The student news site of Guilford College

The Guilfordian

The student news site of Guilford College

The Guilfordian

The student news site of Guilford College

The Guilfordian

Brutal reality checks and resolutions


Weight loss and anti-aging face cream commercials filled television screens on New Year’s Day. Gyms lowered their prices and membership sales skyrocketed. It must be New Year’s Resolution time.

With some rebellion, I find myself creating New Year’s resolutions for myself. I feel a sense of urgency to shake off the old and start new. I am not saying that the idea of improving my life is a bad thing. I just wish that I could create this sense of urgency throughout the whole year.

The two events that create big changes in my life are a new year and the death of someone in my life.

While others fret over their waistlines and wrinkles, I began this New Year thinking about a boy who was in my second grade class named Nathan Harvey-Bailey. Our class was taught by my mother, Linda Kelleher, and included many great people such as his future wife, Jennifer Kinton.

“Nathan did not have a mean bone in his body,” said my mother. “He was rough and tough but he was the sweetest boy.”

On Jan. 8, my mom and I walked down the school driveway, tissues in hand. Nathan died at the beginning of this year and we were walking to his Memorial Service. The service was packed with people from all stages of his life.

Nathan is forever a kid in my mind because I did not spend time with him in my adult life. He is the kid that approached life with curiosity, excitement and no fear.

As I listen to the stories of Nathan as an adult, it appears that he remained the same kindhearted boy I knew him as, but he also found a deep love for cooking.

The reality of Nathan’s death, reminded me of another person who lived life to the fullest and how much of a waste it is to wait until a new year to create resolutions in my life.

While working as a massage therapist I had a teacher, Isa. She insisted that we always started her home-taught class with a cup of the best Italian coffee, a habit she picked up during her time as an opera singer. There was never a dull moment around her and I looked forward to my time with her every week.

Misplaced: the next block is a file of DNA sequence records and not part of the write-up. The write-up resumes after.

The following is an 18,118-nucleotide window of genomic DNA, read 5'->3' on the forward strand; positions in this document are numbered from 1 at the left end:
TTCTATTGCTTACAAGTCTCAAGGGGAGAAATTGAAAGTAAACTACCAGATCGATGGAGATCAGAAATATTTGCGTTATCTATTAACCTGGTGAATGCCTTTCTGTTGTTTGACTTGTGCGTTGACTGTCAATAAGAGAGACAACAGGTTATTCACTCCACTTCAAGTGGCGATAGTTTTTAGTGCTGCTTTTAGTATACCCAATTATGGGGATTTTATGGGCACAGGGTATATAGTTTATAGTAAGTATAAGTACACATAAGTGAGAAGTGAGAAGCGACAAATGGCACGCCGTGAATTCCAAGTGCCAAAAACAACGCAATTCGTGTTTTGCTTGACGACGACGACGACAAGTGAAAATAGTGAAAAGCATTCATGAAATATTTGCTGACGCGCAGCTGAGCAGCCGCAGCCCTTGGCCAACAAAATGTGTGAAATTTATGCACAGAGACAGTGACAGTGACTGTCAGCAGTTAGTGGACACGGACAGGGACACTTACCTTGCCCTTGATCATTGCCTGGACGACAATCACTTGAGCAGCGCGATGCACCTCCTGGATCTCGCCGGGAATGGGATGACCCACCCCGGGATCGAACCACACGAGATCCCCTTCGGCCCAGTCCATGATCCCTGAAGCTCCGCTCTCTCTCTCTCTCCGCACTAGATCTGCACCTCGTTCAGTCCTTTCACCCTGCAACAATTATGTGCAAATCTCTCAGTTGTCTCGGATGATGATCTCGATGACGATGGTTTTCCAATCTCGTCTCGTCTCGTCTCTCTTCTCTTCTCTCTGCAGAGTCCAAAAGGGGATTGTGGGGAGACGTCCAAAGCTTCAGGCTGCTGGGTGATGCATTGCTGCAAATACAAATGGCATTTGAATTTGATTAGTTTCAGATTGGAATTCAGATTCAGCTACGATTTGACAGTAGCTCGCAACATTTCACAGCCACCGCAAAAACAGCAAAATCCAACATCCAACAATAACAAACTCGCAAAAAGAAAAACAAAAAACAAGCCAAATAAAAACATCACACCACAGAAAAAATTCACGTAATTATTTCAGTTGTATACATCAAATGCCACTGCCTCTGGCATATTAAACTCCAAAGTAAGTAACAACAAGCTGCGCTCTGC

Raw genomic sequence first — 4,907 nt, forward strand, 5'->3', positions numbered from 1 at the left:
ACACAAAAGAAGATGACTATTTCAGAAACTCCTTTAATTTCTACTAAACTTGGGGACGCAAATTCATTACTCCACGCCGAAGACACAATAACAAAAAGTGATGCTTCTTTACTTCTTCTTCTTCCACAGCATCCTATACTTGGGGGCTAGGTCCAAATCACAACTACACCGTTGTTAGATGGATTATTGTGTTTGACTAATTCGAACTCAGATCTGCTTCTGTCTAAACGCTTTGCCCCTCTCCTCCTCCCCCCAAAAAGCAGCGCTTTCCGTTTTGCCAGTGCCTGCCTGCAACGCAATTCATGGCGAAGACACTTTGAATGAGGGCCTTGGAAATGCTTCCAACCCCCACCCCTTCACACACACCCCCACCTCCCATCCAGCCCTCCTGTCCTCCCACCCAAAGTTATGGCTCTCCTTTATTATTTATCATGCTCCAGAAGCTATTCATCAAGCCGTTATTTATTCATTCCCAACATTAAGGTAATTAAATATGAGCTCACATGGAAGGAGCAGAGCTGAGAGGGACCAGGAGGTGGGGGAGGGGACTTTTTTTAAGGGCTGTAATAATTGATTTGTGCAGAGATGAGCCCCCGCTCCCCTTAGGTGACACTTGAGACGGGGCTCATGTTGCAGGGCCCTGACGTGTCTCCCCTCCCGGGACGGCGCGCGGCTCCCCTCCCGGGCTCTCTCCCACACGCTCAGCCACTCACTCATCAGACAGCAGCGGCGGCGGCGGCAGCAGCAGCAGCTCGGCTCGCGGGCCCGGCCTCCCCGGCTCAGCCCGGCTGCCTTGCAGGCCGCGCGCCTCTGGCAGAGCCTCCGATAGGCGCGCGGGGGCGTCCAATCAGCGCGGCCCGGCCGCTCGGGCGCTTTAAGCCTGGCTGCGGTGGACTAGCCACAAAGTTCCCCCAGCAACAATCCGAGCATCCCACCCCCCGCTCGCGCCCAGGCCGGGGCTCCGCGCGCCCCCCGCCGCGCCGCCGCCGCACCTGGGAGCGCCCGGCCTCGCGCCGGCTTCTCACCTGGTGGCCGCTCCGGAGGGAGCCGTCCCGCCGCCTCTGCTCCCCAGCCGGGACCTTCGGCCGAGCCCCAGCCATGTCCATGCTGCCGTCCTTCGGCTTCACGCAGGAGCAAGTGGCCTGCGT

One particular Tuesday, I left her house and she called me on my way home.

“Oh my God, Terah,” said Isa. “I left the bathroom a total mess. I had to blow dry my hair and the sockets in my back bathroom were not working!”

I did something I always did with Isa — I laughed. I remember saying her bathroom looked fine and that I looked forward to seeing her on Tuesday.

Isa died in a car accident that Saturday. Who knew a conversation that involved a bathroom would be my last with Isa?

Up to this point, I had big dreams, but I kept saying that “I’ll do that next year.” After her death, I quit my job, traveled, and figured out that I wanted to go back to school.

In Nathan’s service, I received another brutal reality-check reminding me not wait until the ball drops next year to improve my life. Isa and Nathan had so much in common. They each found an art form they enjoyed and made it their lives work.  They taught me to concentrate on the things that truly matter in life and let the frivolous things fall to the wayside.

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